When I was a middle school teacher, I spent an inordinate amount of time telling students to slow it down. Now, I find myself giving you the opposite advice: Speed it up!
Anyone who has raised, taught or simply sat nearby a middle schooler knows this immutable adolescent truth: They have no patience.
Every day, middle school teachers reprimand and remind hormone-fueled boys and girls to physically slow down as they streak through the halls and to take a mental chill pill. So much of teaching pre- and early teens is about getting them to stop and take time to think about their actions and assumptions.
It’s solid advice for adults, too. When it comes to developing the sophisticated skills required to succeed in today’s business environment, there’s no substitute for time. Consistent feedback and evaluation, time for reflection and real-world experience are the true teachers.
Yet, speeding learning up is just as important as slowing it down, if not more so.
A host of rapid-fire techniques and concepts inspired by the technology-driven economy are changing the learning industry. Traditional instructional design models are being turbo-charged or replaced entirely by agile development techniques. Learning designers are rapidly prototyping and revising content with the goal of delivering faster.
Hacking isn’t just something cyber criminals do. Learning professionals are pulling systems and content apart, disassembling components and re-assembling to create something new and different.
Fail fast is the mantra of the tech industry and its inspiring a shift in learning, too. I saw this firsthand on a recent visit to 1871, a nonprofit technology incubator in downtown Chicago. Taking its name from the year of the Great Chicago Fire, the incubator aims to emulate the monumental civic efforts that rebuilt the city after the fire swept through the city’s downtown and left a third of the city’s 300,000 residents homeless.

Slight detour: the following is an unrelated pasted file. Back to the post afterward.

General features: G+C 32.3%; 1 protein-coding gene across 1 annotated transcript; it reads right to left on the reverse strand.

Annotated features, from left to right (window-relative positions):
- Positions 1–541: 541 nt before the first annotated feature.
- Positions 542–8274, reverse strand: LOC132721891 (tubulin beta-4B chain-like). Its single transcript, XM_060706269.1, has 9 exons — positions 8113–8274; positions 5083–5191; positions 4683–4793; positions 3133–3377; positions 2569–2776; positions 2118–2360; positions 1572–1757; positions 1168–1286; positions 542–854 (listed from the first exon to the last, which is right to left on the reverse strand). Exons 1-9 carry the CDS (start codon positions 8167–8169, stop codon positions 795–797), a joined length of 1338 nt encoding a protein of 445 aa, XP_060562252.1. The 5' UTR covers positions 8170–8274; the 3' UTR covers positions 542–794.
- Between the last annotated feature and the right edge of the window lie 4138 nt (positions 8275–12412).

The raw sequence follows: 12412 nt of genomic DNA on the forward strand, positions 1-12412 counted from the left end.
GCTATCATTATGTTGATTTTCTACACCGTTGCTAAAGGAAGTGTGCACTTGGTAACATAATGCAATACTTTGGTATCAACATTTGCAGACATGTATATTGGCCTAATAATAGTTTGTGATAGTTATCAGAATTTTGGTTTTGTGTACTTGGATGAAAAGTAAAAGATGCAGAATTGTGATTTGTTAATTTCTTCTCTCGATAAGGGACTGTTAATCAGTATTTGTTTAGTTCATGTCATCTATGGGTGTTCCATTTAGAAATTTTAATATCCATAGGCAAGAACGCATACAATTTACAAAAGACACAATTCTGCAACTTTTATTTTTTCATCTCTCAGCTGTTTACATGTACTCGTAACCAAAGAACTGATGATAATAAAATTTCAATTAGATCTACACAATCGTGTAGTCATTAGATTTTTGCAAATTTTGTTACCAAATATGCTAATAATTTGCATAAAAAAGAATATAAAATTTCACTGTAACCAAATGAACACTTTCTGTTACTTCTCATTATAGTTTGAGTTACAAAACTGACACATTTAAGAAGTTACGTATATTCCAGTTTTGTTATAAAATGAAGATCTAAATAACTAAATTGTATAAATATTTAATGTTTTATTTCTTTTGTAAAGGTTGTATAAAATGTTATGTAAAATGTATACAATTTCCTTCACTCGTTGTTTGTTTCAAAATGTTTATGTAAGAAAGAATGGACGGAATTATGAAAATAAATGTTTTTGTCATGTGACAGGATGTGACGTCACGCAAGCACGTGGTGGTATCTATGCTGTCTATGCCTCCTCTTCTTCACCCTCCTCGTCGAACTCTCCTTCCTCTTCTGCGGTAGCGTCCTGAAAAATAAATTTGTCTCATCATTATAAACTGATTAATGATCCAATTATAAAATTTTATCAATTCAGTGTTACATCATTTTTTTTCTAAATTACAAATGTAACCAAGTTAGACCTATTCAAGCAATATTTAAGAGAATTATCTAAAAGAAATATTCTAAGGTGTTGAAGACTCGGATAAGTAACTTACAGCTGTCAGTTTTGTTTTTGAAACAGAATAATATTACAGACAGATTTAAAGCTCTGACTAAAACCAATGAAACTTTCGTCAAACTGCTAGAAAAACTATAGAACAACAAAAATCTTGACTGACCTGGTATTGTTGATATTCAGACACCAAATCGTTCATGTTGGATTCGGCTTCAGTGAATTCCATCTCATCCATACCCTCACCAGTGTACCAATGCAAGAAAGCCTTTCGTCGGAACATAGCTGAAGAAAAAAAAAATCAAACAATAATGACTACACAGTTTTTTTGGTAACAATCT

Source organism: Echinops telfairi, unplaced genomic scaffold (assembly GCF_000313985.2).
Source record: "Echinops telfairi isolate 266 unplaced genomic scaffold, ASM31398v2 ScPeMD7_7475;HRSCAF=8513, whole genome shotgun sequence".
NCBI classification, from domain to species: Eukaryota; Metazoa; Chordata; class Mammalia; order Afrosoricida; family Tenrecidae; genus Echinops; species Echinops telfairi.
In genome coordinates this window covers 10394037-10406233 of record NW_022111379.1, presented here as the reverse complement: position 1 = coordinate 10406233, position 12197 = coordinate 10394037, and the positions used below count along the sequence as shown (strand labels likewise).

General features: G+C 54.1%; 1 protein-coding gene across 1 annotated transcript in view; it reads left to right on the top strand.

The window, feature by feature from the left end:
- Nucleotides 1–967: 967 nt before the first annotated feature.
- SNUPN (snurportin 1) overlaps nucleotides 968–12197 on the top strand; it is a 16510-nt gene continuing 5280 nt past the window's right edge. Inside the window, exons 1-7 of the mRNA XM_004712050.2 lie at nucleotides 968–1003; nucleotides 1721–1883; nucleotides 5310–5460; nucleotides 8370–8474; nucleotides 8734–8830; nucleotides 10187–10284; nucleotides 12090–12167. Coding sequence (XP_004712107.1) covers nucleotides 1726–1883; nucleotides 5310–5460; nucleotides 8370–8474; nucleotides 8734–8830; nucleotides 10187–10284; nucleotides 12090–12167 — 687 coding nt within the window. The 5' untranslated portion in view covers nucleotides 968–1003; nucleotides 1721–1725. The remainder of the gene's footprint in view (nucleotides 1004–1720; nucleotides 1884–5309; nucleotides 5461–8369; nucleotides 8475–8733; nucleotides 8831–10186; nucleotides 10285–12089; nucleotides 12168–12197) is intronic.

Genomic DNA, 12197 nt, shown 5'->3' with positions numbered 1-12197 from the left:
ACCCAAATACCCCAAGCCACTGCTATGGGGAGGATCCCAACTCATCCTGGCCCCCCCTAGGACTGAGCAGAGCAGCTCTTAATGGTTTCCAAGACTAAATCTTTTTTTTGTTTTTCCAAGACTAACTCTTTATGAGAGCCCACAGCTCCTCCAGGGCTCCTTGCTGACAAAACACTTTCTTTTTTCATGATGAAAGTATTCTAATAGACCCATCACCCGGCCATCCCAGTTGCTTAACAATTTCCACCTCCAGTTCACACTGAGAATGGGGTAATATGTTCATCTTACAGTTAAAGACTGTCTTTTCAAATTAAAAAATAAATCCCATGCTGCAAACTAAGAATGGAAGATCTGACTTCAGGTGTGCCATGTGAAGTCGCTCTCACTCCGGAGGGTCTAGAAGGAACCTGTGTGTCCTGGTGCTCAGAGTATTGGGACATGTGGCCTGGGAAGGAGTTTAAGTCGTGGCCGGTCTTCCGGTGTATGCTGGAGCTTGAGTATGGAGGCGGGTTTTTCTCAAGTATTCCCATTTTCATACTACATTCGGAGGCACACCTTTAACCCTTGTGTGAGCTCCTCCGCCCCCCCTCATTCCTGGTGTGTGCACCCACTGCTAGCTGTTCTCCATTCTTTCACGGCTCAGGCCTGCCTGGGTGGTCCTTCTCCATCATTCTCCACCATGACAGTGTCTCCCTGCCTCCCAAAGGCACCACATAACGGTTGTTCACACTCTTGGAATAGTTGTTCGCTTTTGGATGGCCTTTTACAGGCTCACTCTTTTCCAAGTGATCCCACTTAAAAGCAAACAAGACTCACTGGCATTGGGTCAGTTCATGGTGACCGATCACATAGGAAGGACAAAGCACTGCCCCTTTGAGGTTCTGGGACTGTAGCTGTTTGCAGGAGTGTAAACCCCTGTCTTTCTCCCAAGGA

At 1871, digital designers and entrepreneurs work in close proximity as they launch new businesses. A vast majority of them will fail within a year. What is most important is what they learn along the way, from their failures but also from each other. Speed is what drives the digital economy, and learning is its fuel.
Look at Twitter. A recent management shake-up and a tumultuous few months on the stock market aside, this poster child of the tech economy is booming. The San Francisco-based company has become a global icon, with 316 million active users sending 500 million tweets a day. All that in the relatively short time since the company was first incorporated in 2007. Twitter’s growthis undoubtedly because of the company’s engineering talent and marketing savvy as well as its socially-driven business model. But it couldn’t have happened without a culture of learning.
Fast-paced, rapidly maturing technology businesses like Twitter need learning departments that quickly develop content that fuels the company’s talent. But they also need a center around which a culture of learning can develop and thrive. That’s the task facing this month’s profile subject, Melissa Daimler, Twitter’s head of corporate learning.
But it’s not just tech companies sprinting ahead. Every company is engaged in the same race, whether they know it or not, and the competition keeps getting faster. CLOs are central to success, collecting lessons learned and sharing them across the organization. The speed of business means that skill set and competency has never been more important.
This month, we launched a program aimed at giving learning professionals a boost in that direction. Developed by the magazine’s editors in collaboration with a faculty of current and former CLOs with a combined 100-plus years of experience, the two-day CLO Accelerator aims to put learning professionals on the fast track to becoming a CLO.
Being a CLO is a mix of work that is fast and slow, urgent and patient, strategic and tactical. Good luck explaining that to an eighth grader.